[Editor’s Note – This column originally ran on the site on February 28, 2006. With the remake of Footloose set to hit theaters this weekend, we thought it was a good time to revisit our review of the original.]
I love movies. There is something nice about escaping into a fantasy world for an hour or two, then having everything wrapped up neatly in the end. A good movie can alter your mood, or make you think.
Which is why it is so disappointing to me that movies suck these days. At some point, movie studios began focusing on the bottom line and killed creativity. Movies today are nothing but an endless parade of uninspired sequels, remakes and adaptations of old television shows. There is no room for creativity anymore in mainstream Hollywood.
But don’t worry because I’m going to try to take you back to the glory days. I want to take you all back to a time when movies were fun, original and most of all, cheesy as hell. That’s why I’m going to take a look at some of the great movies from the past in a feature I like to call the “Old School Movie Review.”
So, if all of you would follow Mr. Peabody into the Way Back Machine, it’s time for us to travel to 1984 to the town of Bomont, where Reverend Shaw Moore has outlawed dancing because rock music promotes “easy sexuality and relaxed morality.” A town where everyone has been working so hard, been punching their cards … and they’ve got this feeling, that time’s still holding them down. They’ll hit the ceiling or else they’ll tear up this town. Now they gotta cut …
Footloose – a movie that was hailed as a modern day musical. The movie that catapulted Kevin Bacon into superstardom (paving the way for that delightful “Six degrees of Kevin Bacon” game). The movie that featured some of the most hilarious dance sequences I’ve ever seen.
The plot of Footloose is pretty simple. An outsider comes into the small town of Bomont and has trouble adjusting to small town life and being accepted. Everyone in the town is stuck in their ways and judgmental and eventually the outsider decides to take on the establishment and stand up for what he believes in. It’s a simple formula and one that is easy to get behind. But, since this is an 80s movie, the outsider is taking on the man over his right to dance. That’s right, not racism or poverty, the right to bust a move. As Bacon’s character, Ren McCormick, says in an impassioned speech to the town council, “This is our time to dance.”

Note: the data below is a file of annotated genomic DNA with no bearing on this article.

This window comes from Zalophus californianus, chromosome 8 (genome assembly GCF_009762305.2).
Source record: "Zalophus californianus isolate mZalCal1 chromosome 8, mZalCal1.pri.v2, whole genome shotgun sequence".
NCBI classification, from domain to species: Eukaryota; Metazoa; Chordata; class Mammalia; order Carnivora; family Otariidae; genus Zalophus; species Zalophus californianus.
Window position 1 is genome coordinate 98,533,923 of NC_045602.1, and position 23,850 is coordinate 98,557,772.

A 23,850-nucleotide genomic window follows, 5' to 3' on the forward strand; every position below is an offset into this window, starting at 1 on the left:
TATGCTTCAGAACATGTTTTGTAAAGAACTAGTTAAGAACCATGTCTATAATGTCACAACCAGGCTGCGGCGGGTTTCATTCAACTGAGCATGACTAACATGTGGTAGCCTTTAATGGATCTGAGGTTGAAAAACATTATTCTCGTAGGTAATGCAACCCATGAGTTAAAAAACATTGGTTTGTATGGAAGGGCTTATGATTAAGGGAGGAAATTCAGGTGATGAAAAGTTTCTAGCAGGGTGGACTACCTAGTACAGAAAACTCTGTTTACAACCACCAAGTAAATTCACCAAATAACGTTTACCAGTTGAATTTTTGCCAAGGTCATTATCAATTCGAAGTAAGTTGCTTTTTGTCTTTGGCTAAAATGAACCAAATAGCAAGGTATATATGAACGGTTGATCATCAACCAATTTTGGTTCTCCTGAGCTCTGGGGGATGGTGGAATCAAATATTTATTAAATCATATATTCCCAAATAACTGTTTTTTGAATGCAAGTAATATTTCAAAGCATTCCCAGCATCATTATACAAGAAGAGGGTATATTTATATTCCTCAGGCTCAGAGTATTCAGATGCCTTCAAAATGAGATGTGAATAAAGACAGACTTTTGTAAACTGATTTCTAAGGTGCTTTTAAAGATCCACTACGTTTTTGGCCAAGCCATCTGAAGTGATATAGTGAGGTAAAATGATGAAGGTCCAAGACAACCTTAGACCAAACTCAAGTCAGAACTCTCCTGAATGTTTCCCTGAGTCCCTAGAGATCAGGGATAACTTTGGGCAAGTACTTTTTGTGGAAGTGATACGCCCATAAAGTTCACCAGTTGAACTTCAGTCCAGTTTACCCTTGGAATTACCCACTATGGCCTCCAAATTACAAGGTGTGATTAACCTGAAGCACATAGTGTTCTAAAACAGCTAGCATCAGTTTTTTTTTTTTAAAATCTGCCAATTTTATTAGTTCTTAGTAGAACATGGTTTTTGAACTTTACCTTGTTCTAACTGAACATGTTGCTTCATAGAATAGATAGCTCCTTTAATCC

Only in an 80s movie could Ren McCormick be considered a bad ass. Sure, he smokes, drinks, wears a leather jacket and rocks Quiet Riot at full blast on the first day of school. He even manages to swagger around Bomont with the requisite devil may care attitude and smirk on his face. But, he also drives a Yellow VW Bug, wears a tie the first day of school, vents his frustrations by dancing around an empty warehouse and is heartbroken when he gets kicked off the gymnastics team. Really, he gets a bad rap in Bomont because he is an outsider, but I can’t imagine he was seen as much of a rebel in his hometown of Chicago, unless that city was vastly different in 1984 than it is today.
The real badass of the movie is Rev. Moore’s daughter Ariel (played by Lori Singer). In the beginning of the movie, she straddles two moving cars (in a skirt, no less) as they speed down the road toward an oncoming 18-wheeler. She also drinks, smokes pot, stares down a moving train and tells her dad she’s not a virgin while he is trying to practice his sermon in the church. She also gets slapped by her father and beat up by her ex-boyfriend Chuck over the course of the film.
Chuck Cranston is the antagonist of the film. He doesn’t like Ren from day one. After exchanging some harsh words in the school’s parking lot, Chuck challenges Ren to a game of chicken, using tractors in place of cars. What really makes the scene is Bonnie Tyler’s “Holding Out for a Hero” playing over top of the action. Of course, Ren comes out on top and Chuck ends up in a lake for his troubles. But Chuck isn’t done yet. He later throws a brick through a window in the McCormick household and he and his friends wait outside of the big dance to jump Ren and his friend Willard. While fighting Ren, Chuck actually says the line, “You’re gonna dance now, McCormick.”